Some Facts to Read When Constructing Concrete Retaining Walls

A constant structure that you could always expect to deal with when constructing a building in a sloped area is the retaining wall. If you’re not familiar with it, the term refers to that structure that holds back the dirt (soil, or other materials) to prevent a ground of higher level from collapsing to a lower one and possibly damaging the structure found there. These walls are the construction industry’s answer to those slopes and contours that might be in danger of sliding down to your structure, or are just not aesthetically appealing. Steep sites can be turned to residential or commercial areas through the help of these walls – driveways, parking lots and garages could be constructed from leveled ground, thanks to these ‘retainers’.

Generally, these walls are made of concrete, although other materials are also used like wood, railroad cross ties, brick and paved stones. It is arguable that concrete is the most popular choice among contractors and homeowners for building retaining walls. Concrete retaining walls are known to last for more than 50 years. The material is durable, and is pretty much in abundance in the construction market today. Retaining walls made from concrete often pass through the same construction process as poured concrete foundation. They are also popular among do-it-yourselfers, mainly because the procedure for constructing them is pretty easy to understand and execute.

Concrete retaining walls are also useful for aesthetic reasons, particularly if you are planning to render it as a part of the overall design of the building. One example of this is when you want to make the retainer look like stair steps instead of being just one blank wall. Concrete can come in decorative designs. You could play with their colors and themes. You could put pattern in them, or add other designs, whatever suits your preferences.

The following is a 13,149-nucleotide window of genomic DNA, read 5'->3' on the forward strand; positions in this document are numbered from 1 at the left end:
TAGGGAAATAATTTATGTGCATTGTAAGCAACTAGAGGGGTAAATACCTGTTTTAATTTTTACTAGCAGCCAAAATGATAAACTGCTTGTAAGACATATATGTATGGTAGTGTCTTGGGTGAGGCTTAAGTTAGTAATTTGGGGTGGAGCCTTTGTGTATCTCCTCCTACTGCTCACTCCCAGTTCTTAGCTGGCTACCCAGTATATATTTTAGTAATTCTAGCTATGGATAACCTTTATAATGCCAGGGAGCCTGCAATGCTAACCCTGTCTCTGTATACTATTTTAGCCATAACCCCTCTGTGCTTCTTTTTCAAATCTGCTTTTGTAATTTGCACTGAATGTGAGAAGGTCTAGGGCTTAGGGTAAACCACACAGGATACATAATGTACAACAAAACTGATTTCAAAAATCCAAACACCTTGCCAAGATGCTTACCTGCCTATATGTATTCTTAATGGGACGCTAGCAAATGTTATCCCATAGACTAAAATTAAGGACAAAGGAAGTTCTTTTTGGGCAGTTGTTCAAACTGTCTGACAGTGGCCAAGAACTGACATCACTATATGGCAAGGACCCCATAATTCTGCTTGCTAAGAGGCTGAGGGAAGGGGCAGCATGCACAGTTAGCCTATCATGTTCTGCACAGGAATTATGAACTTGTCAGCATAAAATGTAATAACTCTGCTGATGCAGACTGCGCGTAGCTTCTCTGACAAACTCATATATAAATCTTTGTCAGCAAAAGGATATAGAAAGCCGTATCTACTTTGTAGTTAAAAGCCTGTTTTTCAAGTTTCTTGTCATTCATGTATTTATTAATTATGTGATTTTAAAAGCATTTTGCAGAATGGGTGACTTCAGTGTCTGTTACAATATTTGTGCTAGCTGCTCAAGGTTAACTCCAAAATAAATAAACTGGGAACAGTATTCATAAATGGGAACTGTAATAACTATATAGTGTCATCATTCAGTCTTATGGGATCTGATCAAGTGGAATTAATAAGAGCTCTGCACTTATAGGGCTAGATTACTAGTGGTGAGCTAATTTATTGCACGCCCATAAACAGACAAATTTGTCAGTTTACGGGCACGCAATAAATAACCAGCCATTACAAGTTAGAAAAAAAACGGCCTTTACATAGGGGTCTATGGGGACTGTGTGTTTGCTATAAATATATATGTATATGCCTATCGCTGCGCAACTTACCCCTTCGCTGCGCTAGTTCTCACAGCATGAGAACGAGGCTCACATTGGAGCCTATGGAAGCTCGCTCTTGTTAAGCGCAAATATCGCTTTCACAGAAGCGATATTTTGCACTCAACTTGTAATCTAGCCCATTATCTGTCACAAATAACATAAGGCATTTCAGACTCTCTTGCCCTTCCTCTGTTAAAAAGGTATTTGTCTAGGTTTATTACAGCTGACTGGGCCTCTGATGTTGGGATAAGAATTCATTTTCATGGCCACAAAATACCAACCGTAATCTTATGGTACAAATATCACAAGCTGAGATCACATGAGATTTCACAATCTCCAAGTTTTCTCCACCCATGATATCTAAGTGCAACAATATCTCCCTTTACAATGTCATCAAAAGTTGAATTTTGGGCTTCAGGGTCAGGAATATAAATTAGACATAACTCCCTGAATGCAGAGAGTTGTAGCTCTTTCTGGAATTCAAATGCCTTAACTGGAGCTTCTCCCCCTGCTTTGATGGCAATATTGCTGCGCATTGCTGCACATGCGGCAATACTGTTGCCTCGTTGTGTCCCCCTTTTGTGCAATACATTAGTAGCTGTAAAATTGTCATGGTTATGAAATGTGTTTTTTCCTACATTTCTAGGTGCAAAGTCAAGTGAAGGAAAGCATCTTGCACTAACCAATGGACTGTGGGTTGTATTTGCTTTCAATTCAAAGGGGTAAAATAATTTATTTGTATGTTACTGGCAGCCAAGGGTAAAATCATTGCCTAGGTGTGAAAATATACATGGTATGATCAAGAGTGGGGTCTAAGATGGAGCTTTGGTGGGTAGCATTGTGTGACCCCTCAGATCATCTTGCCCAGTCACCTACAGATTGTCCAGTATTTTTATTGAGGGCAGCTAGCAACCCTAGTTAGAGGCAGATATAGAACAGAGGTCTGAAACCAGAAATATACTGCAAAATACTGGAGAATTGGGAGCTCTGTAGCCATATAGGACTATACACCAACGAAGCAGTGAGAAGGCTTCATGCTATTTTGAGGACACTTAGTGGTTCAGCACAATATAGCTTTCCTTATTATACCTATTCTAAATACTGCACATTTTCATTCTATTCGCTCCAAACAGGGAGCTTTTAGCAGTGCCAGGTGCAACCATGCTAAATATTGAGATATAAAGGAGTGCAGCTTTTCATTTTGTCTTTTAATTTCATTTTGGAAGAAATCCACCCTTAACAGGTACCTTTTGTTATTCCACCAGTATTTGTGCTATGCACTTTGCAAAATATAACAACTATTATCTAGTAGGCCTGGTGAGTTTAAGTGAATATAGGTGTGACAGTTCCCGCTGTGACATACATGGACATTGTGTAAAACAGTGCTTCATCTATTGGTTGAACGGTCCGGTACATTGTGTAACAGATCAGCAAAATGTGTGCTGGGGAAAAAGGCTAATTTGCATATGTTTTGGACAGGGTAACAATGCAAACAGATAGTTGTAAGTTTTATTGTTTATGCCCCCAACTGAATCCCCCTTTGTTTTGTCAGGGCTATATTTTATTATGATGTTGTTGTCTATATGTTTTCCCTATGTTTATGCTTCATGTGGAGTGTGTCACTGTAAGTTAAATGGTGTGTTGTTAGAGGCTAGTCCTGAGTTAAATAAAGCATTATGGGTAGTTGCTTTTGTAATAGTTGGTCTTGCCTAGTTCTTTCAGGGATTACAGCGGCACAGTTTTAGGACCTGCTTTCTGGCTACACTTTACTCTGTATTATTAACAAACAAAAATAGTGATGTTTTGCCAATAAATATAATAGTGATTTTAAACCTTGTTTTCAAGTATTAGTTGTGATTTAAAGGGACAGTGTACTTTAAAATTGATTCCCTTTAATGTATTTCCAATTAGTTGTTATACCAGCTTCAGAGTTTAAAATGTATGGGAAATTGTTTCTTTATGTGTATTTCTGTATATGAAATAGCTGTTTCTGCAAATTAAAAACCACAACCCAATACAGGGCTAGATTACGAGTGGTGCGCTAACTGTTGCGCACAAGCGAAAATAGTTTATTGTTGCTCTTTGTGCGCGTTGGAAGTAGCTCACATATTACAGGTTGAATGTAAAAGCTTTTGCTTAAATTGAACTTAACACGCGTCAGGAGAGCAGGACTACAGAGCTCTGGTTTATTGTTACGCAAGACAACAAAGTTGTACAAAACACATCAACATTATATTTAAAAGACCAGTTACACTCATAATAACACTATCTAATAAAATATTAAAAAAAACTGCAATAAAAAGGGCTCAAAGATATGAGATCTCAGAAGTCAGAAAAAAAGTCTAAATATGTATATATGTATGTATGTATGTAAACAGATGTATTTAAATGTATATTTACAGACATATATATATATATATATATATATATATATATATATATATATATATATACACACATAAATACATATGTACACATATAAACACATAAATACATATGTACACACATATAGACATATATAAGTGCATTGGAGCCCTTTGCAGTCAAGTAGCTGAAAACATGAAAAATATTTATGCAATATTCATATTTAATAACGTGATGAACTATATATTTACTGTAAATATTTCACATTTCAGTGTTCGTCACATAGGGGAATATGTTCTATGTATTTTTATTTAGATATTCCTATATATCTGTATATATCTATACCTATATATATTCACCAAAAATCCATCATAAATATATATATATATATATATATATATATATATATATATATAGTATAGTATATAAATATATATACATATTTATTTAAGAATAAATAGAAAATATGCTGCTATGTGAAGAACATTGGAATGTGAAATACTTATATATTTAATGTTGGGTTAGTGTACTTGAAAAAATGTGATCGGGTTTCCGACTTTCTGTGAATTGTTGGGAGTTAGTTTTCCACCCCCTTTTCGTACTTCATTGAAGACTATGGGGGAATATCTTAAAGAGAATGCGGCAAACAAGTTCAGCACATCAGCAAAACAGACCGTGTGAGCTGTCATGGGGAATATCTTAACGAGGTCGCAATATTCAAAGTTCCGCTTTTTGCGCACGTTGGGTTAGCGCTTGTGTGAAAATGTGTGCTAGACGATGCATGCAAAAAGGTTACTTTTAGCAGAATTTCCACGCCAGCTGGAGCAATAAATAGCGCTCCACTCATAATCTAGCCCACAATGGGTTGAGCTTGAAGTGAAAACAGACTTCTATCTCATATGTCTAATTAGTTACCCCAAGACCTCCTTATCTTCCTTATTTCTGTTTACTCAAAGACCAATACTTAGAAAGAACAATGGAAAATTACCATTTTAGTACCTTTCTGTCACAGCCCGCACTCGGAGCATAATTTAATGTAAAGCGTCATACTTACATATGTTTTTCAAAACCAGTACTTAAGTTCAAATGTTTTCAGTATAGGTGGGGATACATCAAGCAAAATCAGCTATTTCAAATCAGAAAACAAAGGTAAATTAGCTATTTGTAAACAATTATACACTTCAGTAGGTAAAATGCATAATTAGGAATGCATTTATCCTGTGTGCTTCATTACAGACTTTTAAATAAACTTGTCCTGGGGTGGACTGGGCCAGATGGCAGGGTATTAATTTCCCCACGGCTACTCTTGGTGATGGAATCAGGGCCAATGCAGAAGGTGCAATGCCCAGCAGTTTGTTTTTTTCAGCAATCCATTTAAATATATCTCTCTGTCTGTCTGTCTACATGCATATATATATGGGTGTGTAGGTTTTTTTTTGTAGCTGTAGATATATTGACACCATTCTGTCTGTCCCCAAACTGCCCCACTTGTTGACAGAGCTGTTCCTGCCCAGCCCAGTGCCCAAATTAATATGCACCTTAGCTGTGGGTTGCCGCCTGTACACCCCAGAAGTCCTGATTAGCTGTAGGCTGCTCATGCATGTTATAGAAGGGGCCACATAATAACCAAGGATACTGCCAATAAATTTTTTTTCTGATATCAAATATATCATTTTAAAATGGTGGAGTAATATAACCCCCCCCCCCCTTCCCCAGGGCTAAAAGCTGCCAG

Of course, this doesn’t mean that any solid retaining wall will do, as long as it sticks to concrete. Even if you use the most durable material for building retaining walls, if you don’t construct it with the right base and foundation, it’s bound to collapse too. Heck, even concrete could fail you if you forget that one important rule when creating a retaining wall – don’t forget to make a footer structure. Aside from this, there are other factors that could affect the durability of your concrete retaining wall, such as not using the right grade of the materials, cheating on the materials used, and others.

To ensure that your retaining wall would fully serve its purpose, it is best to stick with a reliable contractor and monitor the construction process yourself. Don’t hesitate to ask your contractor if your ideas are permissible to execute given the condition of the area (such as the slope of the land, the soil type and condition, among others). Lastly, always make it a point to check first the local building codes that are implemented in your area. There are certain limits to the height of walls, and you would be obliged to follow rules regarding them.

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